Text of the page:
I Believe in Winter

Carol - Huntington Woods, Michigan
Entered on March 1, 2008
Age Group: 50 - 65
Themes: nature

I Believe in Winter

I believe in winter….Perhaps making this statement in the middle of a snow storm , would make it seem that I’m struggling to find something to believe it. Oh, did I forget to mention the sub zero degree temperatures? And what about all those people yelling “Global warming, yeah, right!”

And in the midst of this weather, there is always the change of plans issue. No, we won’t be able to make it over, we can’t make it over to the drifts in the drive way! Sure we’ll reschedule , when the weather is more predictable, like in, let’s say June”! Yep, it’s a stretch to express a belief in winter given these typical descriptions of the cold months but try expressing this belief when all neighborhood snowbirds are calling you from a gentler climate just to find out how your snow blower is working! And while one is always happy to hear about the wonderful vacation someone has had, you can’t help but notice the charitable tone in their voice and the somewhat pitiful look in their eyes as they generously give you some grapefruit straight from the Florida condo in which they stayed.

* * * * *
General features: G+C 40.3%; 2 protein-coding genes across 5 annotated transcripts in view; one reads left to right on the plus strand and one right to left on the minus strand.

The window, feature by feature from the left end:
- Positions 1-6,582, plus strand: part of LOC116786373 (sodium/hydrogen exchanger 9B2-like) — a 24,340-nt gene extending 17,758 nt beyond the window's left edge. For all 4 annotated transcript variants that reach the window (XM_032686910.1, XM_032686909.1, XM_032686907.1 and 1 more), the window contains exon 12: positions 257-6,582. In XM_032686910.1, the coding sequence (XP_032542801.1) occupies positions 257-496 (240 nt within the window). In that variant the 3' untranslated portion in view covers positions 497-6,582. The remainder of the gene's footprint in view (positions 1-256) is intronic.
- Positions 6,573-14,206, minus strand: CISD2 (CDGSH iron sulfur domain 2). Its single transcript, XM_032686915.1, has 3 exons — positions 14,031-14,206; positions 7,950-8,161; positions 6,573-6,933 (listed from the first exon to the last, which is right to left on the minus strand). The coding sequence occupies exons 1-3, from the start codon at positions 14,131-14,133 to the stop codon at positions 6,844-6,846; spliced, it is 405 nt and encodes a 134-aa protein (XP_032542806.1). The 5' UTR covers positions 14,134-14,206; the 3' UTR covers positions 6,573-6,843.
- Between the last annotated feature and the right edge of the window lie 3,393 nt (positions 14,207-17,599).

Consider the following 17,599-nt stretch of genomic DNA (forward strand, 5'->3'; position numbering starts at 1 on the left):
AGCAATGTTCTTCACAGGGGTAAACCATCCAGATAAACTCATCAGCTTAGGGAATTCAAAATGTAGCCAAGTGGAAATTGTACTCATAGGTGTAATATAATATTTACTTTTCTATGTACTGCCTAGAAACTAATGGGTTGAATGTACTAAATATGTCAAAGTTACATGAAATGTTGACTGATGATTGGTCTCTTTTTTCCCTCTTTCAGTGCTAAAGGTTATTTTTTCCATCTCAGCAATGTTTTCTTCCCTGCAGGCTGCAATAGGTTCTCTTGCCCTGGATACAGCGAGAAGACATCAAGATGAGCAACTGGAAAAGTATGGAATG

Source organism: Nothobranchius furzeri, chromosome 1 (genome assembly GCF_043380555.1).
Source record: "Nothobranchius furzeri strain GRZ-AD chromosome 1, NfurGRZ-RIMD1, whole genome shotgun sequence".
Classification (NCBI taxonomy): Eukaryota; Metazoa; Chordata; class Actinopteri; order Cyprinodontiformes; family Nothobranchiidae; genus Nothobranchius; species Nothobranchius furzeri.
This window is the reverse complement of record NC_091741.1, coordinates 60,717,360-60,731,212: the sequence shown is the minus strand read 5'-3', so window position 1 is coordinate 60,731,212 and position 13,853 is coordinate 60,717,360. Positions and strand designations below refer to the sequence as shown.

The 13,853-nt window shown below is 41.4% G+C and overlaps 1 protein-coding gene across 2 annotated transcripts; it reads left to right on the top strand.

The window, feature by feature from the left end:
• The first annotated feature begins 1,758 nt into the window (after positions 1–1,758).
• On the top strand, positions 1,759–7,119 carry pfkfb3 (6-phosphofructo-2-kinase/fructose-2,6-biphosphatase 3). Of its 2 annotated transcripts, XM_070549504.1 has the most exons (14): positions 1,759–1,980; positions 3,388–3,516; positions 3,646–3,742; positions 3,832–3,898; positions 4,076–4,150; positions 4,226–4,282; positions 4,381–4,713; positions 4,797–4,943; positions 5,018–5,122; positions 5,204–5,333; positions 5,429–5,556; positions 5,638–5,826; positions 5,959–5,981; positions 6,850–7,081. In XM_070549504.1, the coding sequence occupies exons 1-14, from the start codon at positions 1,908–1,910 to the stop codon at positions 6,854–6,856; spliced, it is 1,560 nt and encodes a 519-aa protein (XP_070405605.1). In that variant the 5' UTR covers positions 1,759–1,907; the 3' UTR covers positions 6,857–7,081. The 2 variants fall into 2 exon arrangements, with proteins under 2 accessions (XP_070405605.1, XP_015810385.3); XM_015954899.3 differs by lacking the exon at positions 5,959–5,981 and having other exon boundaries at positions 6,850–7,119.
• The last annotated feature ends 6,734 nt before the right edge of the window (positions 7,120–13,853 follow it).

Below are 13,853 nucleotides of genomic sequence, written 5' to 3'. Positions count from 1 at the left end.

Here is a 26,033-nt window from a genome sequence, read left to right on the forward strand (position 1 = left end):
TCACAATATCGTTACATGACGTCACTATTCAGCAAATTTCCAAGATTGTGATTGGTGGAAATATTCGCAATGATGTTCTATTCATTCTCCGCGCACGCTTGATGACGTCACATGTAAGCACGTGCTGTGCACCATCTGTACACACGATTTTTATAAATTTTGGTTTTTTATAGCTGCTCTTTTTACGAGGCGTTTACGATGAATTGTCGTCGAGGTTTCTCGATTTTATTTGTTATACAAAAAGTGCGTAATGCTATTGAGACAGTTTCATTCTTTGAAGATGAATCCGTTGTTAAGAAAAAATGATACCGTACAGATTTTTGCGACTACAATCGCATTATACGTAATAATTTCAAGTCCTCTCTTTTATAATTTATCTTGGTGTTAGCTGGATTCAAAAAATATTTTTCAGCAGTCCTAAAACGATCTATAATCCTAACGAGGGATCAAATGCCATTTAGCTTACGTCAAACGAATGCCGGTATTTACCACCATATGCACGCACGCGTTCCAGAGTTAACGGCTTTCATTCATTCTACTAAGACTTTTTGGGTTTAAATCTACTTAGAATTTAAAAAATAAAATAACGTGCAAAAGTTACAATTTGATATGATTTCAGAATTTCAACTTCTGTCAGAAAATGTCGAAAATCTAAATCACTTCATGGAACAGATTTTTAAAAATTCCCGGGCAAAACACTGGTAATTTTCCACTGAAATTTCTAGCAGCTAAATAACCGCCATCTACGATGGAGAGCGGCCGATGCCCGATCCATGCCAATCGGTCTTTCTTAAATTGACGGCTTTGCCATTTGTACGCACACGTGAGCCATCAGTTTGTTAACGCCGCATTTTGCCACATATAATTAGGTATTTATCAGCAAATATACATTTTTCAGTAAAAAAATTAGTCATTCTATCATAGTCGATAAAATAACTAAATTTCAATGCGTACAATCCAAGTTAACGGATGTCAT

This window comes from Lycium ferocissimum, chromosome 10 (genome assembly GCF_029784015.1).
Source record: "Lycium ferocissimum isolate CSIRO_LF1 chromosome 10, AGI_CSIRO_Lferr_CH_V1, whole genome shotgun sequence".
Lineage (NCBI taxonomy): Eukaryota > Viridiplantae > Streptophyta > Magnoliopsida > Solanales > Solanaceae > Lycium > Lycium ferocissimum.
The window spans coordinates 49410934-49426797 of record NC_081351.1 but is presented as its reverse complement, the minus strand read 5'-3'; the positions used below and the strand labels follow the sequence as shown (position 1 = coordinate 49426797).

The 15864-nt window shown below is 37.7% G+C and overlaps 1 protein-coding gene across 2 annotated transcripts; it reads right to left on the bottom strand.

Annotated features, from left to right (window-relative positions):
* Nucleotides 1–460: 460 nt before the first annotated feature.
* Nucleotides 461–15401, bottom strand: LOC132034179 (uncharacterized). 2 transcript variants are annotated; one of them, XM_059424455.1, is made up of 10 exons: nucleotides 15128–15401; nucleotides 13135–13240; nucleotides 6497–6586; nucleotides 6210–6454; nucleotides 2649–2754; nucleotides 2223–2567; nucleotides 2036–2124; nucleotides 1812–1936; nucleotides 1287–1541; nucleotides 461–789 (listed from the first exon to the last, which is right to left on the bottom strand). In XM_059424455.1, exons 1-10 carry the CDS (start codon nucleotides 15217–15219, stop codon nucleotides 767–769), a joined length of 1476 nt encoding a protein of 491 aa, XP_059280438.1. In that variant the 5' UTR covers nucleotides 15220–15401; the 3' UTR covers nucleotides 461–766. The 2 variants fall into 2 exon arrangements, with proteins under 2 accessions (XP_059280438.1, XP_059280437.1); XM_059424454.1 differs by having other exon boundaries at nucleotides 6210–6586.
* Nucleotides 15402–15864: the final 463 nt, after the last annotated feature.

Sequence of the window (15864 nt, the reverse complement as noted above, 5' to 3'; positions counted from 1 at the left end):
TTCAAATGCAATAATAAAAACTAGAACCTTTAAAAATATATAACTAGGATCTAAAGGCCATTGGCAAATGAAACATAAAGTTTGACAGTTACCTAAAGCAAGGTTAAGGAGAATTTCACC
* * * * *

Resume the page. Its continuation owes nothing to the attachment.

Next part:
So, no doubt, plenty can think I’m stretching to express something I believe in . But as I sit beside a fire and look outside, at the freshly fallen snow, the covered landscape is beautiful. As I look at the snow , I try to determine if this is good “ski” snow. Is it powdery? How ‘bout the kids, will they make snow men? snow forts? Angels in the snow? One of the things I was lectured about as a kid was, “You need to look at the winter weather as providing special conditions to do special things, like ski, like skate, like play hockey on those backyard hockey rinks. And if you do that, you’ll look forward to the winter. “ You know how, when you were a kid, you sometimes hated to admit that anything your parents told you was true, well, guess what? They were right! When you stopped looking at conditions as limitations rather than as opportunities, you’re able to see the positive, like that proverbial “silver lining in the gray cloud”. And in the case of winter that gray cloud can be taken literally! Was this advice, one of those “life lesson” things?

I’m not “roasting chestnuts on an open fire” or doing anything else so picturesque and worthy of famous lyrics, but there is a certain peace and calmness that comes with a limited number of activities that one can plan on in the middle of January. Extended family members come over for family dinners, neighbors stop by for a coffee on a random afternoon, conversations with next door neighbors spontainsouly take places while shoveling snow, efforts to make sure that the elderly widow next door has her walk and drive cleared, are the meetings with friends and neighbors that don’t necessarily take place in the warm months when they, we, can so easily be distracted by places to go, and things to do. The pace is slower and eyes and ears are opened to the news, concerns, and events in another’s life. News and events that might not be noticed when there is more noise and distractions around.